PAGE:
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Poor Countries Push Back at COP15

Robert S. Eshelman, special to the Pulitzer Center
Copenhagen, Denmark

This article ran as a special to The Nation

COP15 negotiations were once again brought to a halt today when poor nations walked out of a morning plenary, accusing developed countries of ignoring their calls for greater emissions cuts and engaging in a secretive process that leaves no possibility for agreement.

Postcard from Saturday's Mass Climate Demonstration

Saturday's mass march to the Bella Center, where climate talks are ongoing, was boisterous and colorful, but largely peaceful.

I expect that the tone of the demonstrations will shift in the next week as climate activists make a last-ditch push for a strong treaty. Climate Justice Action, an anti-corporate network, is calling on activists to disrupt the negotiations at the Bella Center next Wednesday and to transform it into an assembly open to all:

Copenhagen: Reports from COP15

"Copenhagen: Reports from COP15" is a gateway to stories from Pulitzer Center-sponsored journalists working from the ground in Denmark to cover the United Nations Climate Change Conference in Copenhagen.

This December, the Conference of the Parties (COP) is meeting with the challenge of instituting a new global climate change agreement to take over after the Kyoto Protocol expires in 2012. Join these five reporting teams in Copenhagen as they report on the difficulties and triumphs of crafting an agreement with global ramifications.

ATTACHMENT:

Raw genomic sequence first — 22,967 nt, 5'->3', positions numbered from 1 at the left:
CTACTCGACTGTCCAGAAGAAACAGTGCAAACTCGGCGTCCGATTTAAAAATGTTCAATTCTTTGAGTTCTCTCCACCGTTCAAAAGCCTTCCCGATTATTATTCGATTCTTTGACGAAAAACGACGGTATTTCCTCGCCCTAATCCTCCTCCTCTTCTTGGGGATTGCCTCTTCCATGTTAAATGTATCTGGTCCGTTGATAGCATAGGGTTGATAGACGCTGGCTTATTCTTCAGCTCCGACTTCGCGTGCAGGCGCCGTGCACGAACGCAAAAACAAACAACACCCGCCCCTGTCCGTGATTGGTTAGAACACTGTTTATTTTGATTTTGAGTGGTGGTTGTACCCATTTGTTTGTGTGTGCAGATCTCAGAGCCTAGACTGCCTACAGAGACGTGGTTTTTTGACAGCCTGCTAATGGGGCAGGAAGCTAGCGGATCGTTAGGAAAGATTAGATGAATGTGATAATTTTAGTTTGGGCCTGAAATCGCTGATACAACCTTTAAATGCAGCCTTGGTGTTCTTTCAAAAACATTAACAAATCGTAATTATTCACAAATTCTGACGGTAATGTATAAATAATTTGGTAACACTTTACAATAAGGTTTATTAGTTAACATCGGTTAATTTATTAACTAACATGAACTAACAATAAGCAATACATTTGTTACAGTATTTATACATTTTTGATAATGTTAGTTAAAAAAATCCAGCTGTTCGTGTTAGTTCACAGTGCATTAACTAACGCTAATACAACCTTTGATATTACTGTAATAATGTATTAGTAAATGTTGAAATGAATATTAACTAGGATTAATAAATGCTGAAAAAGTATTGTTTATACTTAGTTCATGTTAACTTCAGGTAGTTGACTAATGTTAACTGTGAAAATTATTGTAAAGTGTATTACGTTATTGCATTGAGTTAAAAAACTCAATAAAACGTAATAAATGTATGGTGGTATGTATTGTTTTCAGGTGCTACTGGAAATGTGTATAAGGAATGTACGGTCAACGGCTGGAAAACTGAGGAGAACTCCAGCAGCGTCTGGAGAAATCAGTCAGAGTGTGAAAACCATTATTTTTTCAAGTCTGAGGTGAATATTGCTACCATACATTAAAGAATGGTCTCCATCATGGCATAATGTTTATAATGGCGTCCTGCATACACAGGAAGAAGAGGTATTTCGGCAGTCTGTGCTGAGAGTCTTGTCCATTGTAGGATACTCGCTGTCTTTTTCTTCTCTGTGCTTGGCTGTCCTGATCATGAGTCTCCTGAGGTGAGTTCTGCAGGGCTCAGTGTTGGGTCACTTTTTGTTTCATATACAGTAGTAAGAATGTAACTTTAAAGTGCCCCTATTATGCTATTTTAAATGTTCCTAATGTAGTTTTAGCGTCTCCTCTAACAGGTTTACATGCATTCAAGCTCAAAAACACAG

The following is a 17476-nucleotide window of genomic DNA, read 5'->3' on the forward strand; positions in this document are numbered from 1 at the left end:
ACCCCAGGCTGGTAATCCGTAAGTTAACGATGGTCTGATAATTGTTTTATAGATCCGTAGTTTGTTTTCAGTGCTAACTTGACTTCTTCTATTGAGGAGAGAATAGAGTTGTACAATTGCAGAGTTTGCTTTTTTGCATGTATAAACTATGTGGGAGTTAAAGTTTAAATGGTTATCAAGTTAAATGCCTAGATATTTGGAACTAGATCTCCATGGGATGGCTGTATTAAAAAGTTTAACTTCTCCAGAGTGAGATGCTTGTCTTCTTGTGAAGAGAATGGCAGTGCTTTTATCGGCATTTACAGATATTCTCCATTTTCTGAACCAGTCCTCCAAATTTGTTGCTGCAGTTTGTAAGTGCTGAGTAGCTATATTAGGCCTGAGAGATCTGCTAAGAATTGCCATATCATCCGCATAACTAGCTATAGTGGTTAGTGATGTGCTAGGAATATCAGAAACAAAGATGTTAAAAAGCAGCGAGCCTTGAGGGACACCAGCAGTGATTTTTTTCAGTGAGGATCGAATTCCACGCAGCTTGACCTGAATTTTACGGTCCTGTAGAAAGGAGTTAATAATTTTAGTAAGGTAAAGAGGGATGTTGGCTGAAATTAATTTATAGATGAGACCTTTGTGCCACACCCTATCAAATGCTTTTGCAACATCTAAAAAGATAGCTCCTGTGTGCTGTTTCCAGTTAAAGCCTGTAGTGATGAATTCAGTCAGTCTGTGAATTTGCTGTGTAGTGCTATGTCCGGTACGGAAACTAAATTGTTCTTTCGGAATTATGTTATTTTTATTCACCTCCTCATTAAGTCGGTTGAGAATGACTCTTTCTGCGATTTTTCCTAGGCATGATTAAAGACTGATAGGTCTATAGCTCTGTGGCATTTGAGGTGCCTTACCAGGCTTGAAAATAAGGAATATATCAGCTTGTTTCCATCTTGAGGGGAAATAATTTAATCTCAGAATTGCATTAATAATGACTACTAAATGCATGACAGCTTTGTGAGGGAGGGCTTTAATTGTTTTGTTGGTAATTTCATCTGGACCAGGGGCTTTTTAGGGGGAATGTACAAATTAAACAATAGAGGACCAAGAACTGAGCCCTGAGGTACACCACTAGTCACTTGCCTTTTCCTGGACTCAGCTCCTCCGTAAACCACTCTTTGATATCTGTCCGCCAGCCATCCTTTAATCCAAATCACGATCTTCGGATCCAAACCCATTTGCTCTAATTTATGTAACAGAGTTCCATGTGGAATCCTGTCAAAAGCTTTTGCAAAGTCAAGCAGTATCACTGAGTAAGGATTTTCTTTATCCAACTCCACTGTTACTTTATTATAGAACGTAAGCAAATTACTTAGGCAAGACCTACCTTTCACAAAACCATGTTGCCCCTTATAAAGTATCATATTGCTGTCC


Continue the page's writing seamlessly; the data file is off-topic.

Off to a Running Start

The Copenhagen Conference, where I arrived today, is hard to describe, because so much is happening here and the stakes of this climate negotiation are so high. Outside, a persistent crowd of protesters chanted environmental slogans. Two young Asian woman strutted in chicken suits. Many others men and women of all different races and nationalities waved placards and signs. A bus-size screen showed environmental movies. (Look at my video of one activist promoting vegetarian eating to reduce the amount of greenhouse gas produced.

Ticking Clocks and Stumbling Blocs at Copenhagen

William Wheeler, for the Pulitzer Center
Copenhagen, Denmark

With only a week to go, negotiators at the Copenhagen climate summit say that longstanding divisions between industrialized and developing nations have so far proven insurmountable.

The fissures were clear at a press conference Friday morning, which featured delegates from India, China, Bangladesh, and the European Commission.

African Forests And Carbon Trading - A New Deal?

Jeffrey Barbee,for The Pulitzer Center
Copenhagen, Denmark

The Conference of the Parties, called COP15 because it's the 15th one, will discuss many things. I am interested in how carbon trading can influence the revival and preservation of Africa's hardwood forests. Carbon Trading has a lot of negative connotations. Some environmentalists slate it as a way to "sell" the air. But more and more there is growing realization that only through monetizing Climate Change by making polluters pay, will there be a change in behavior.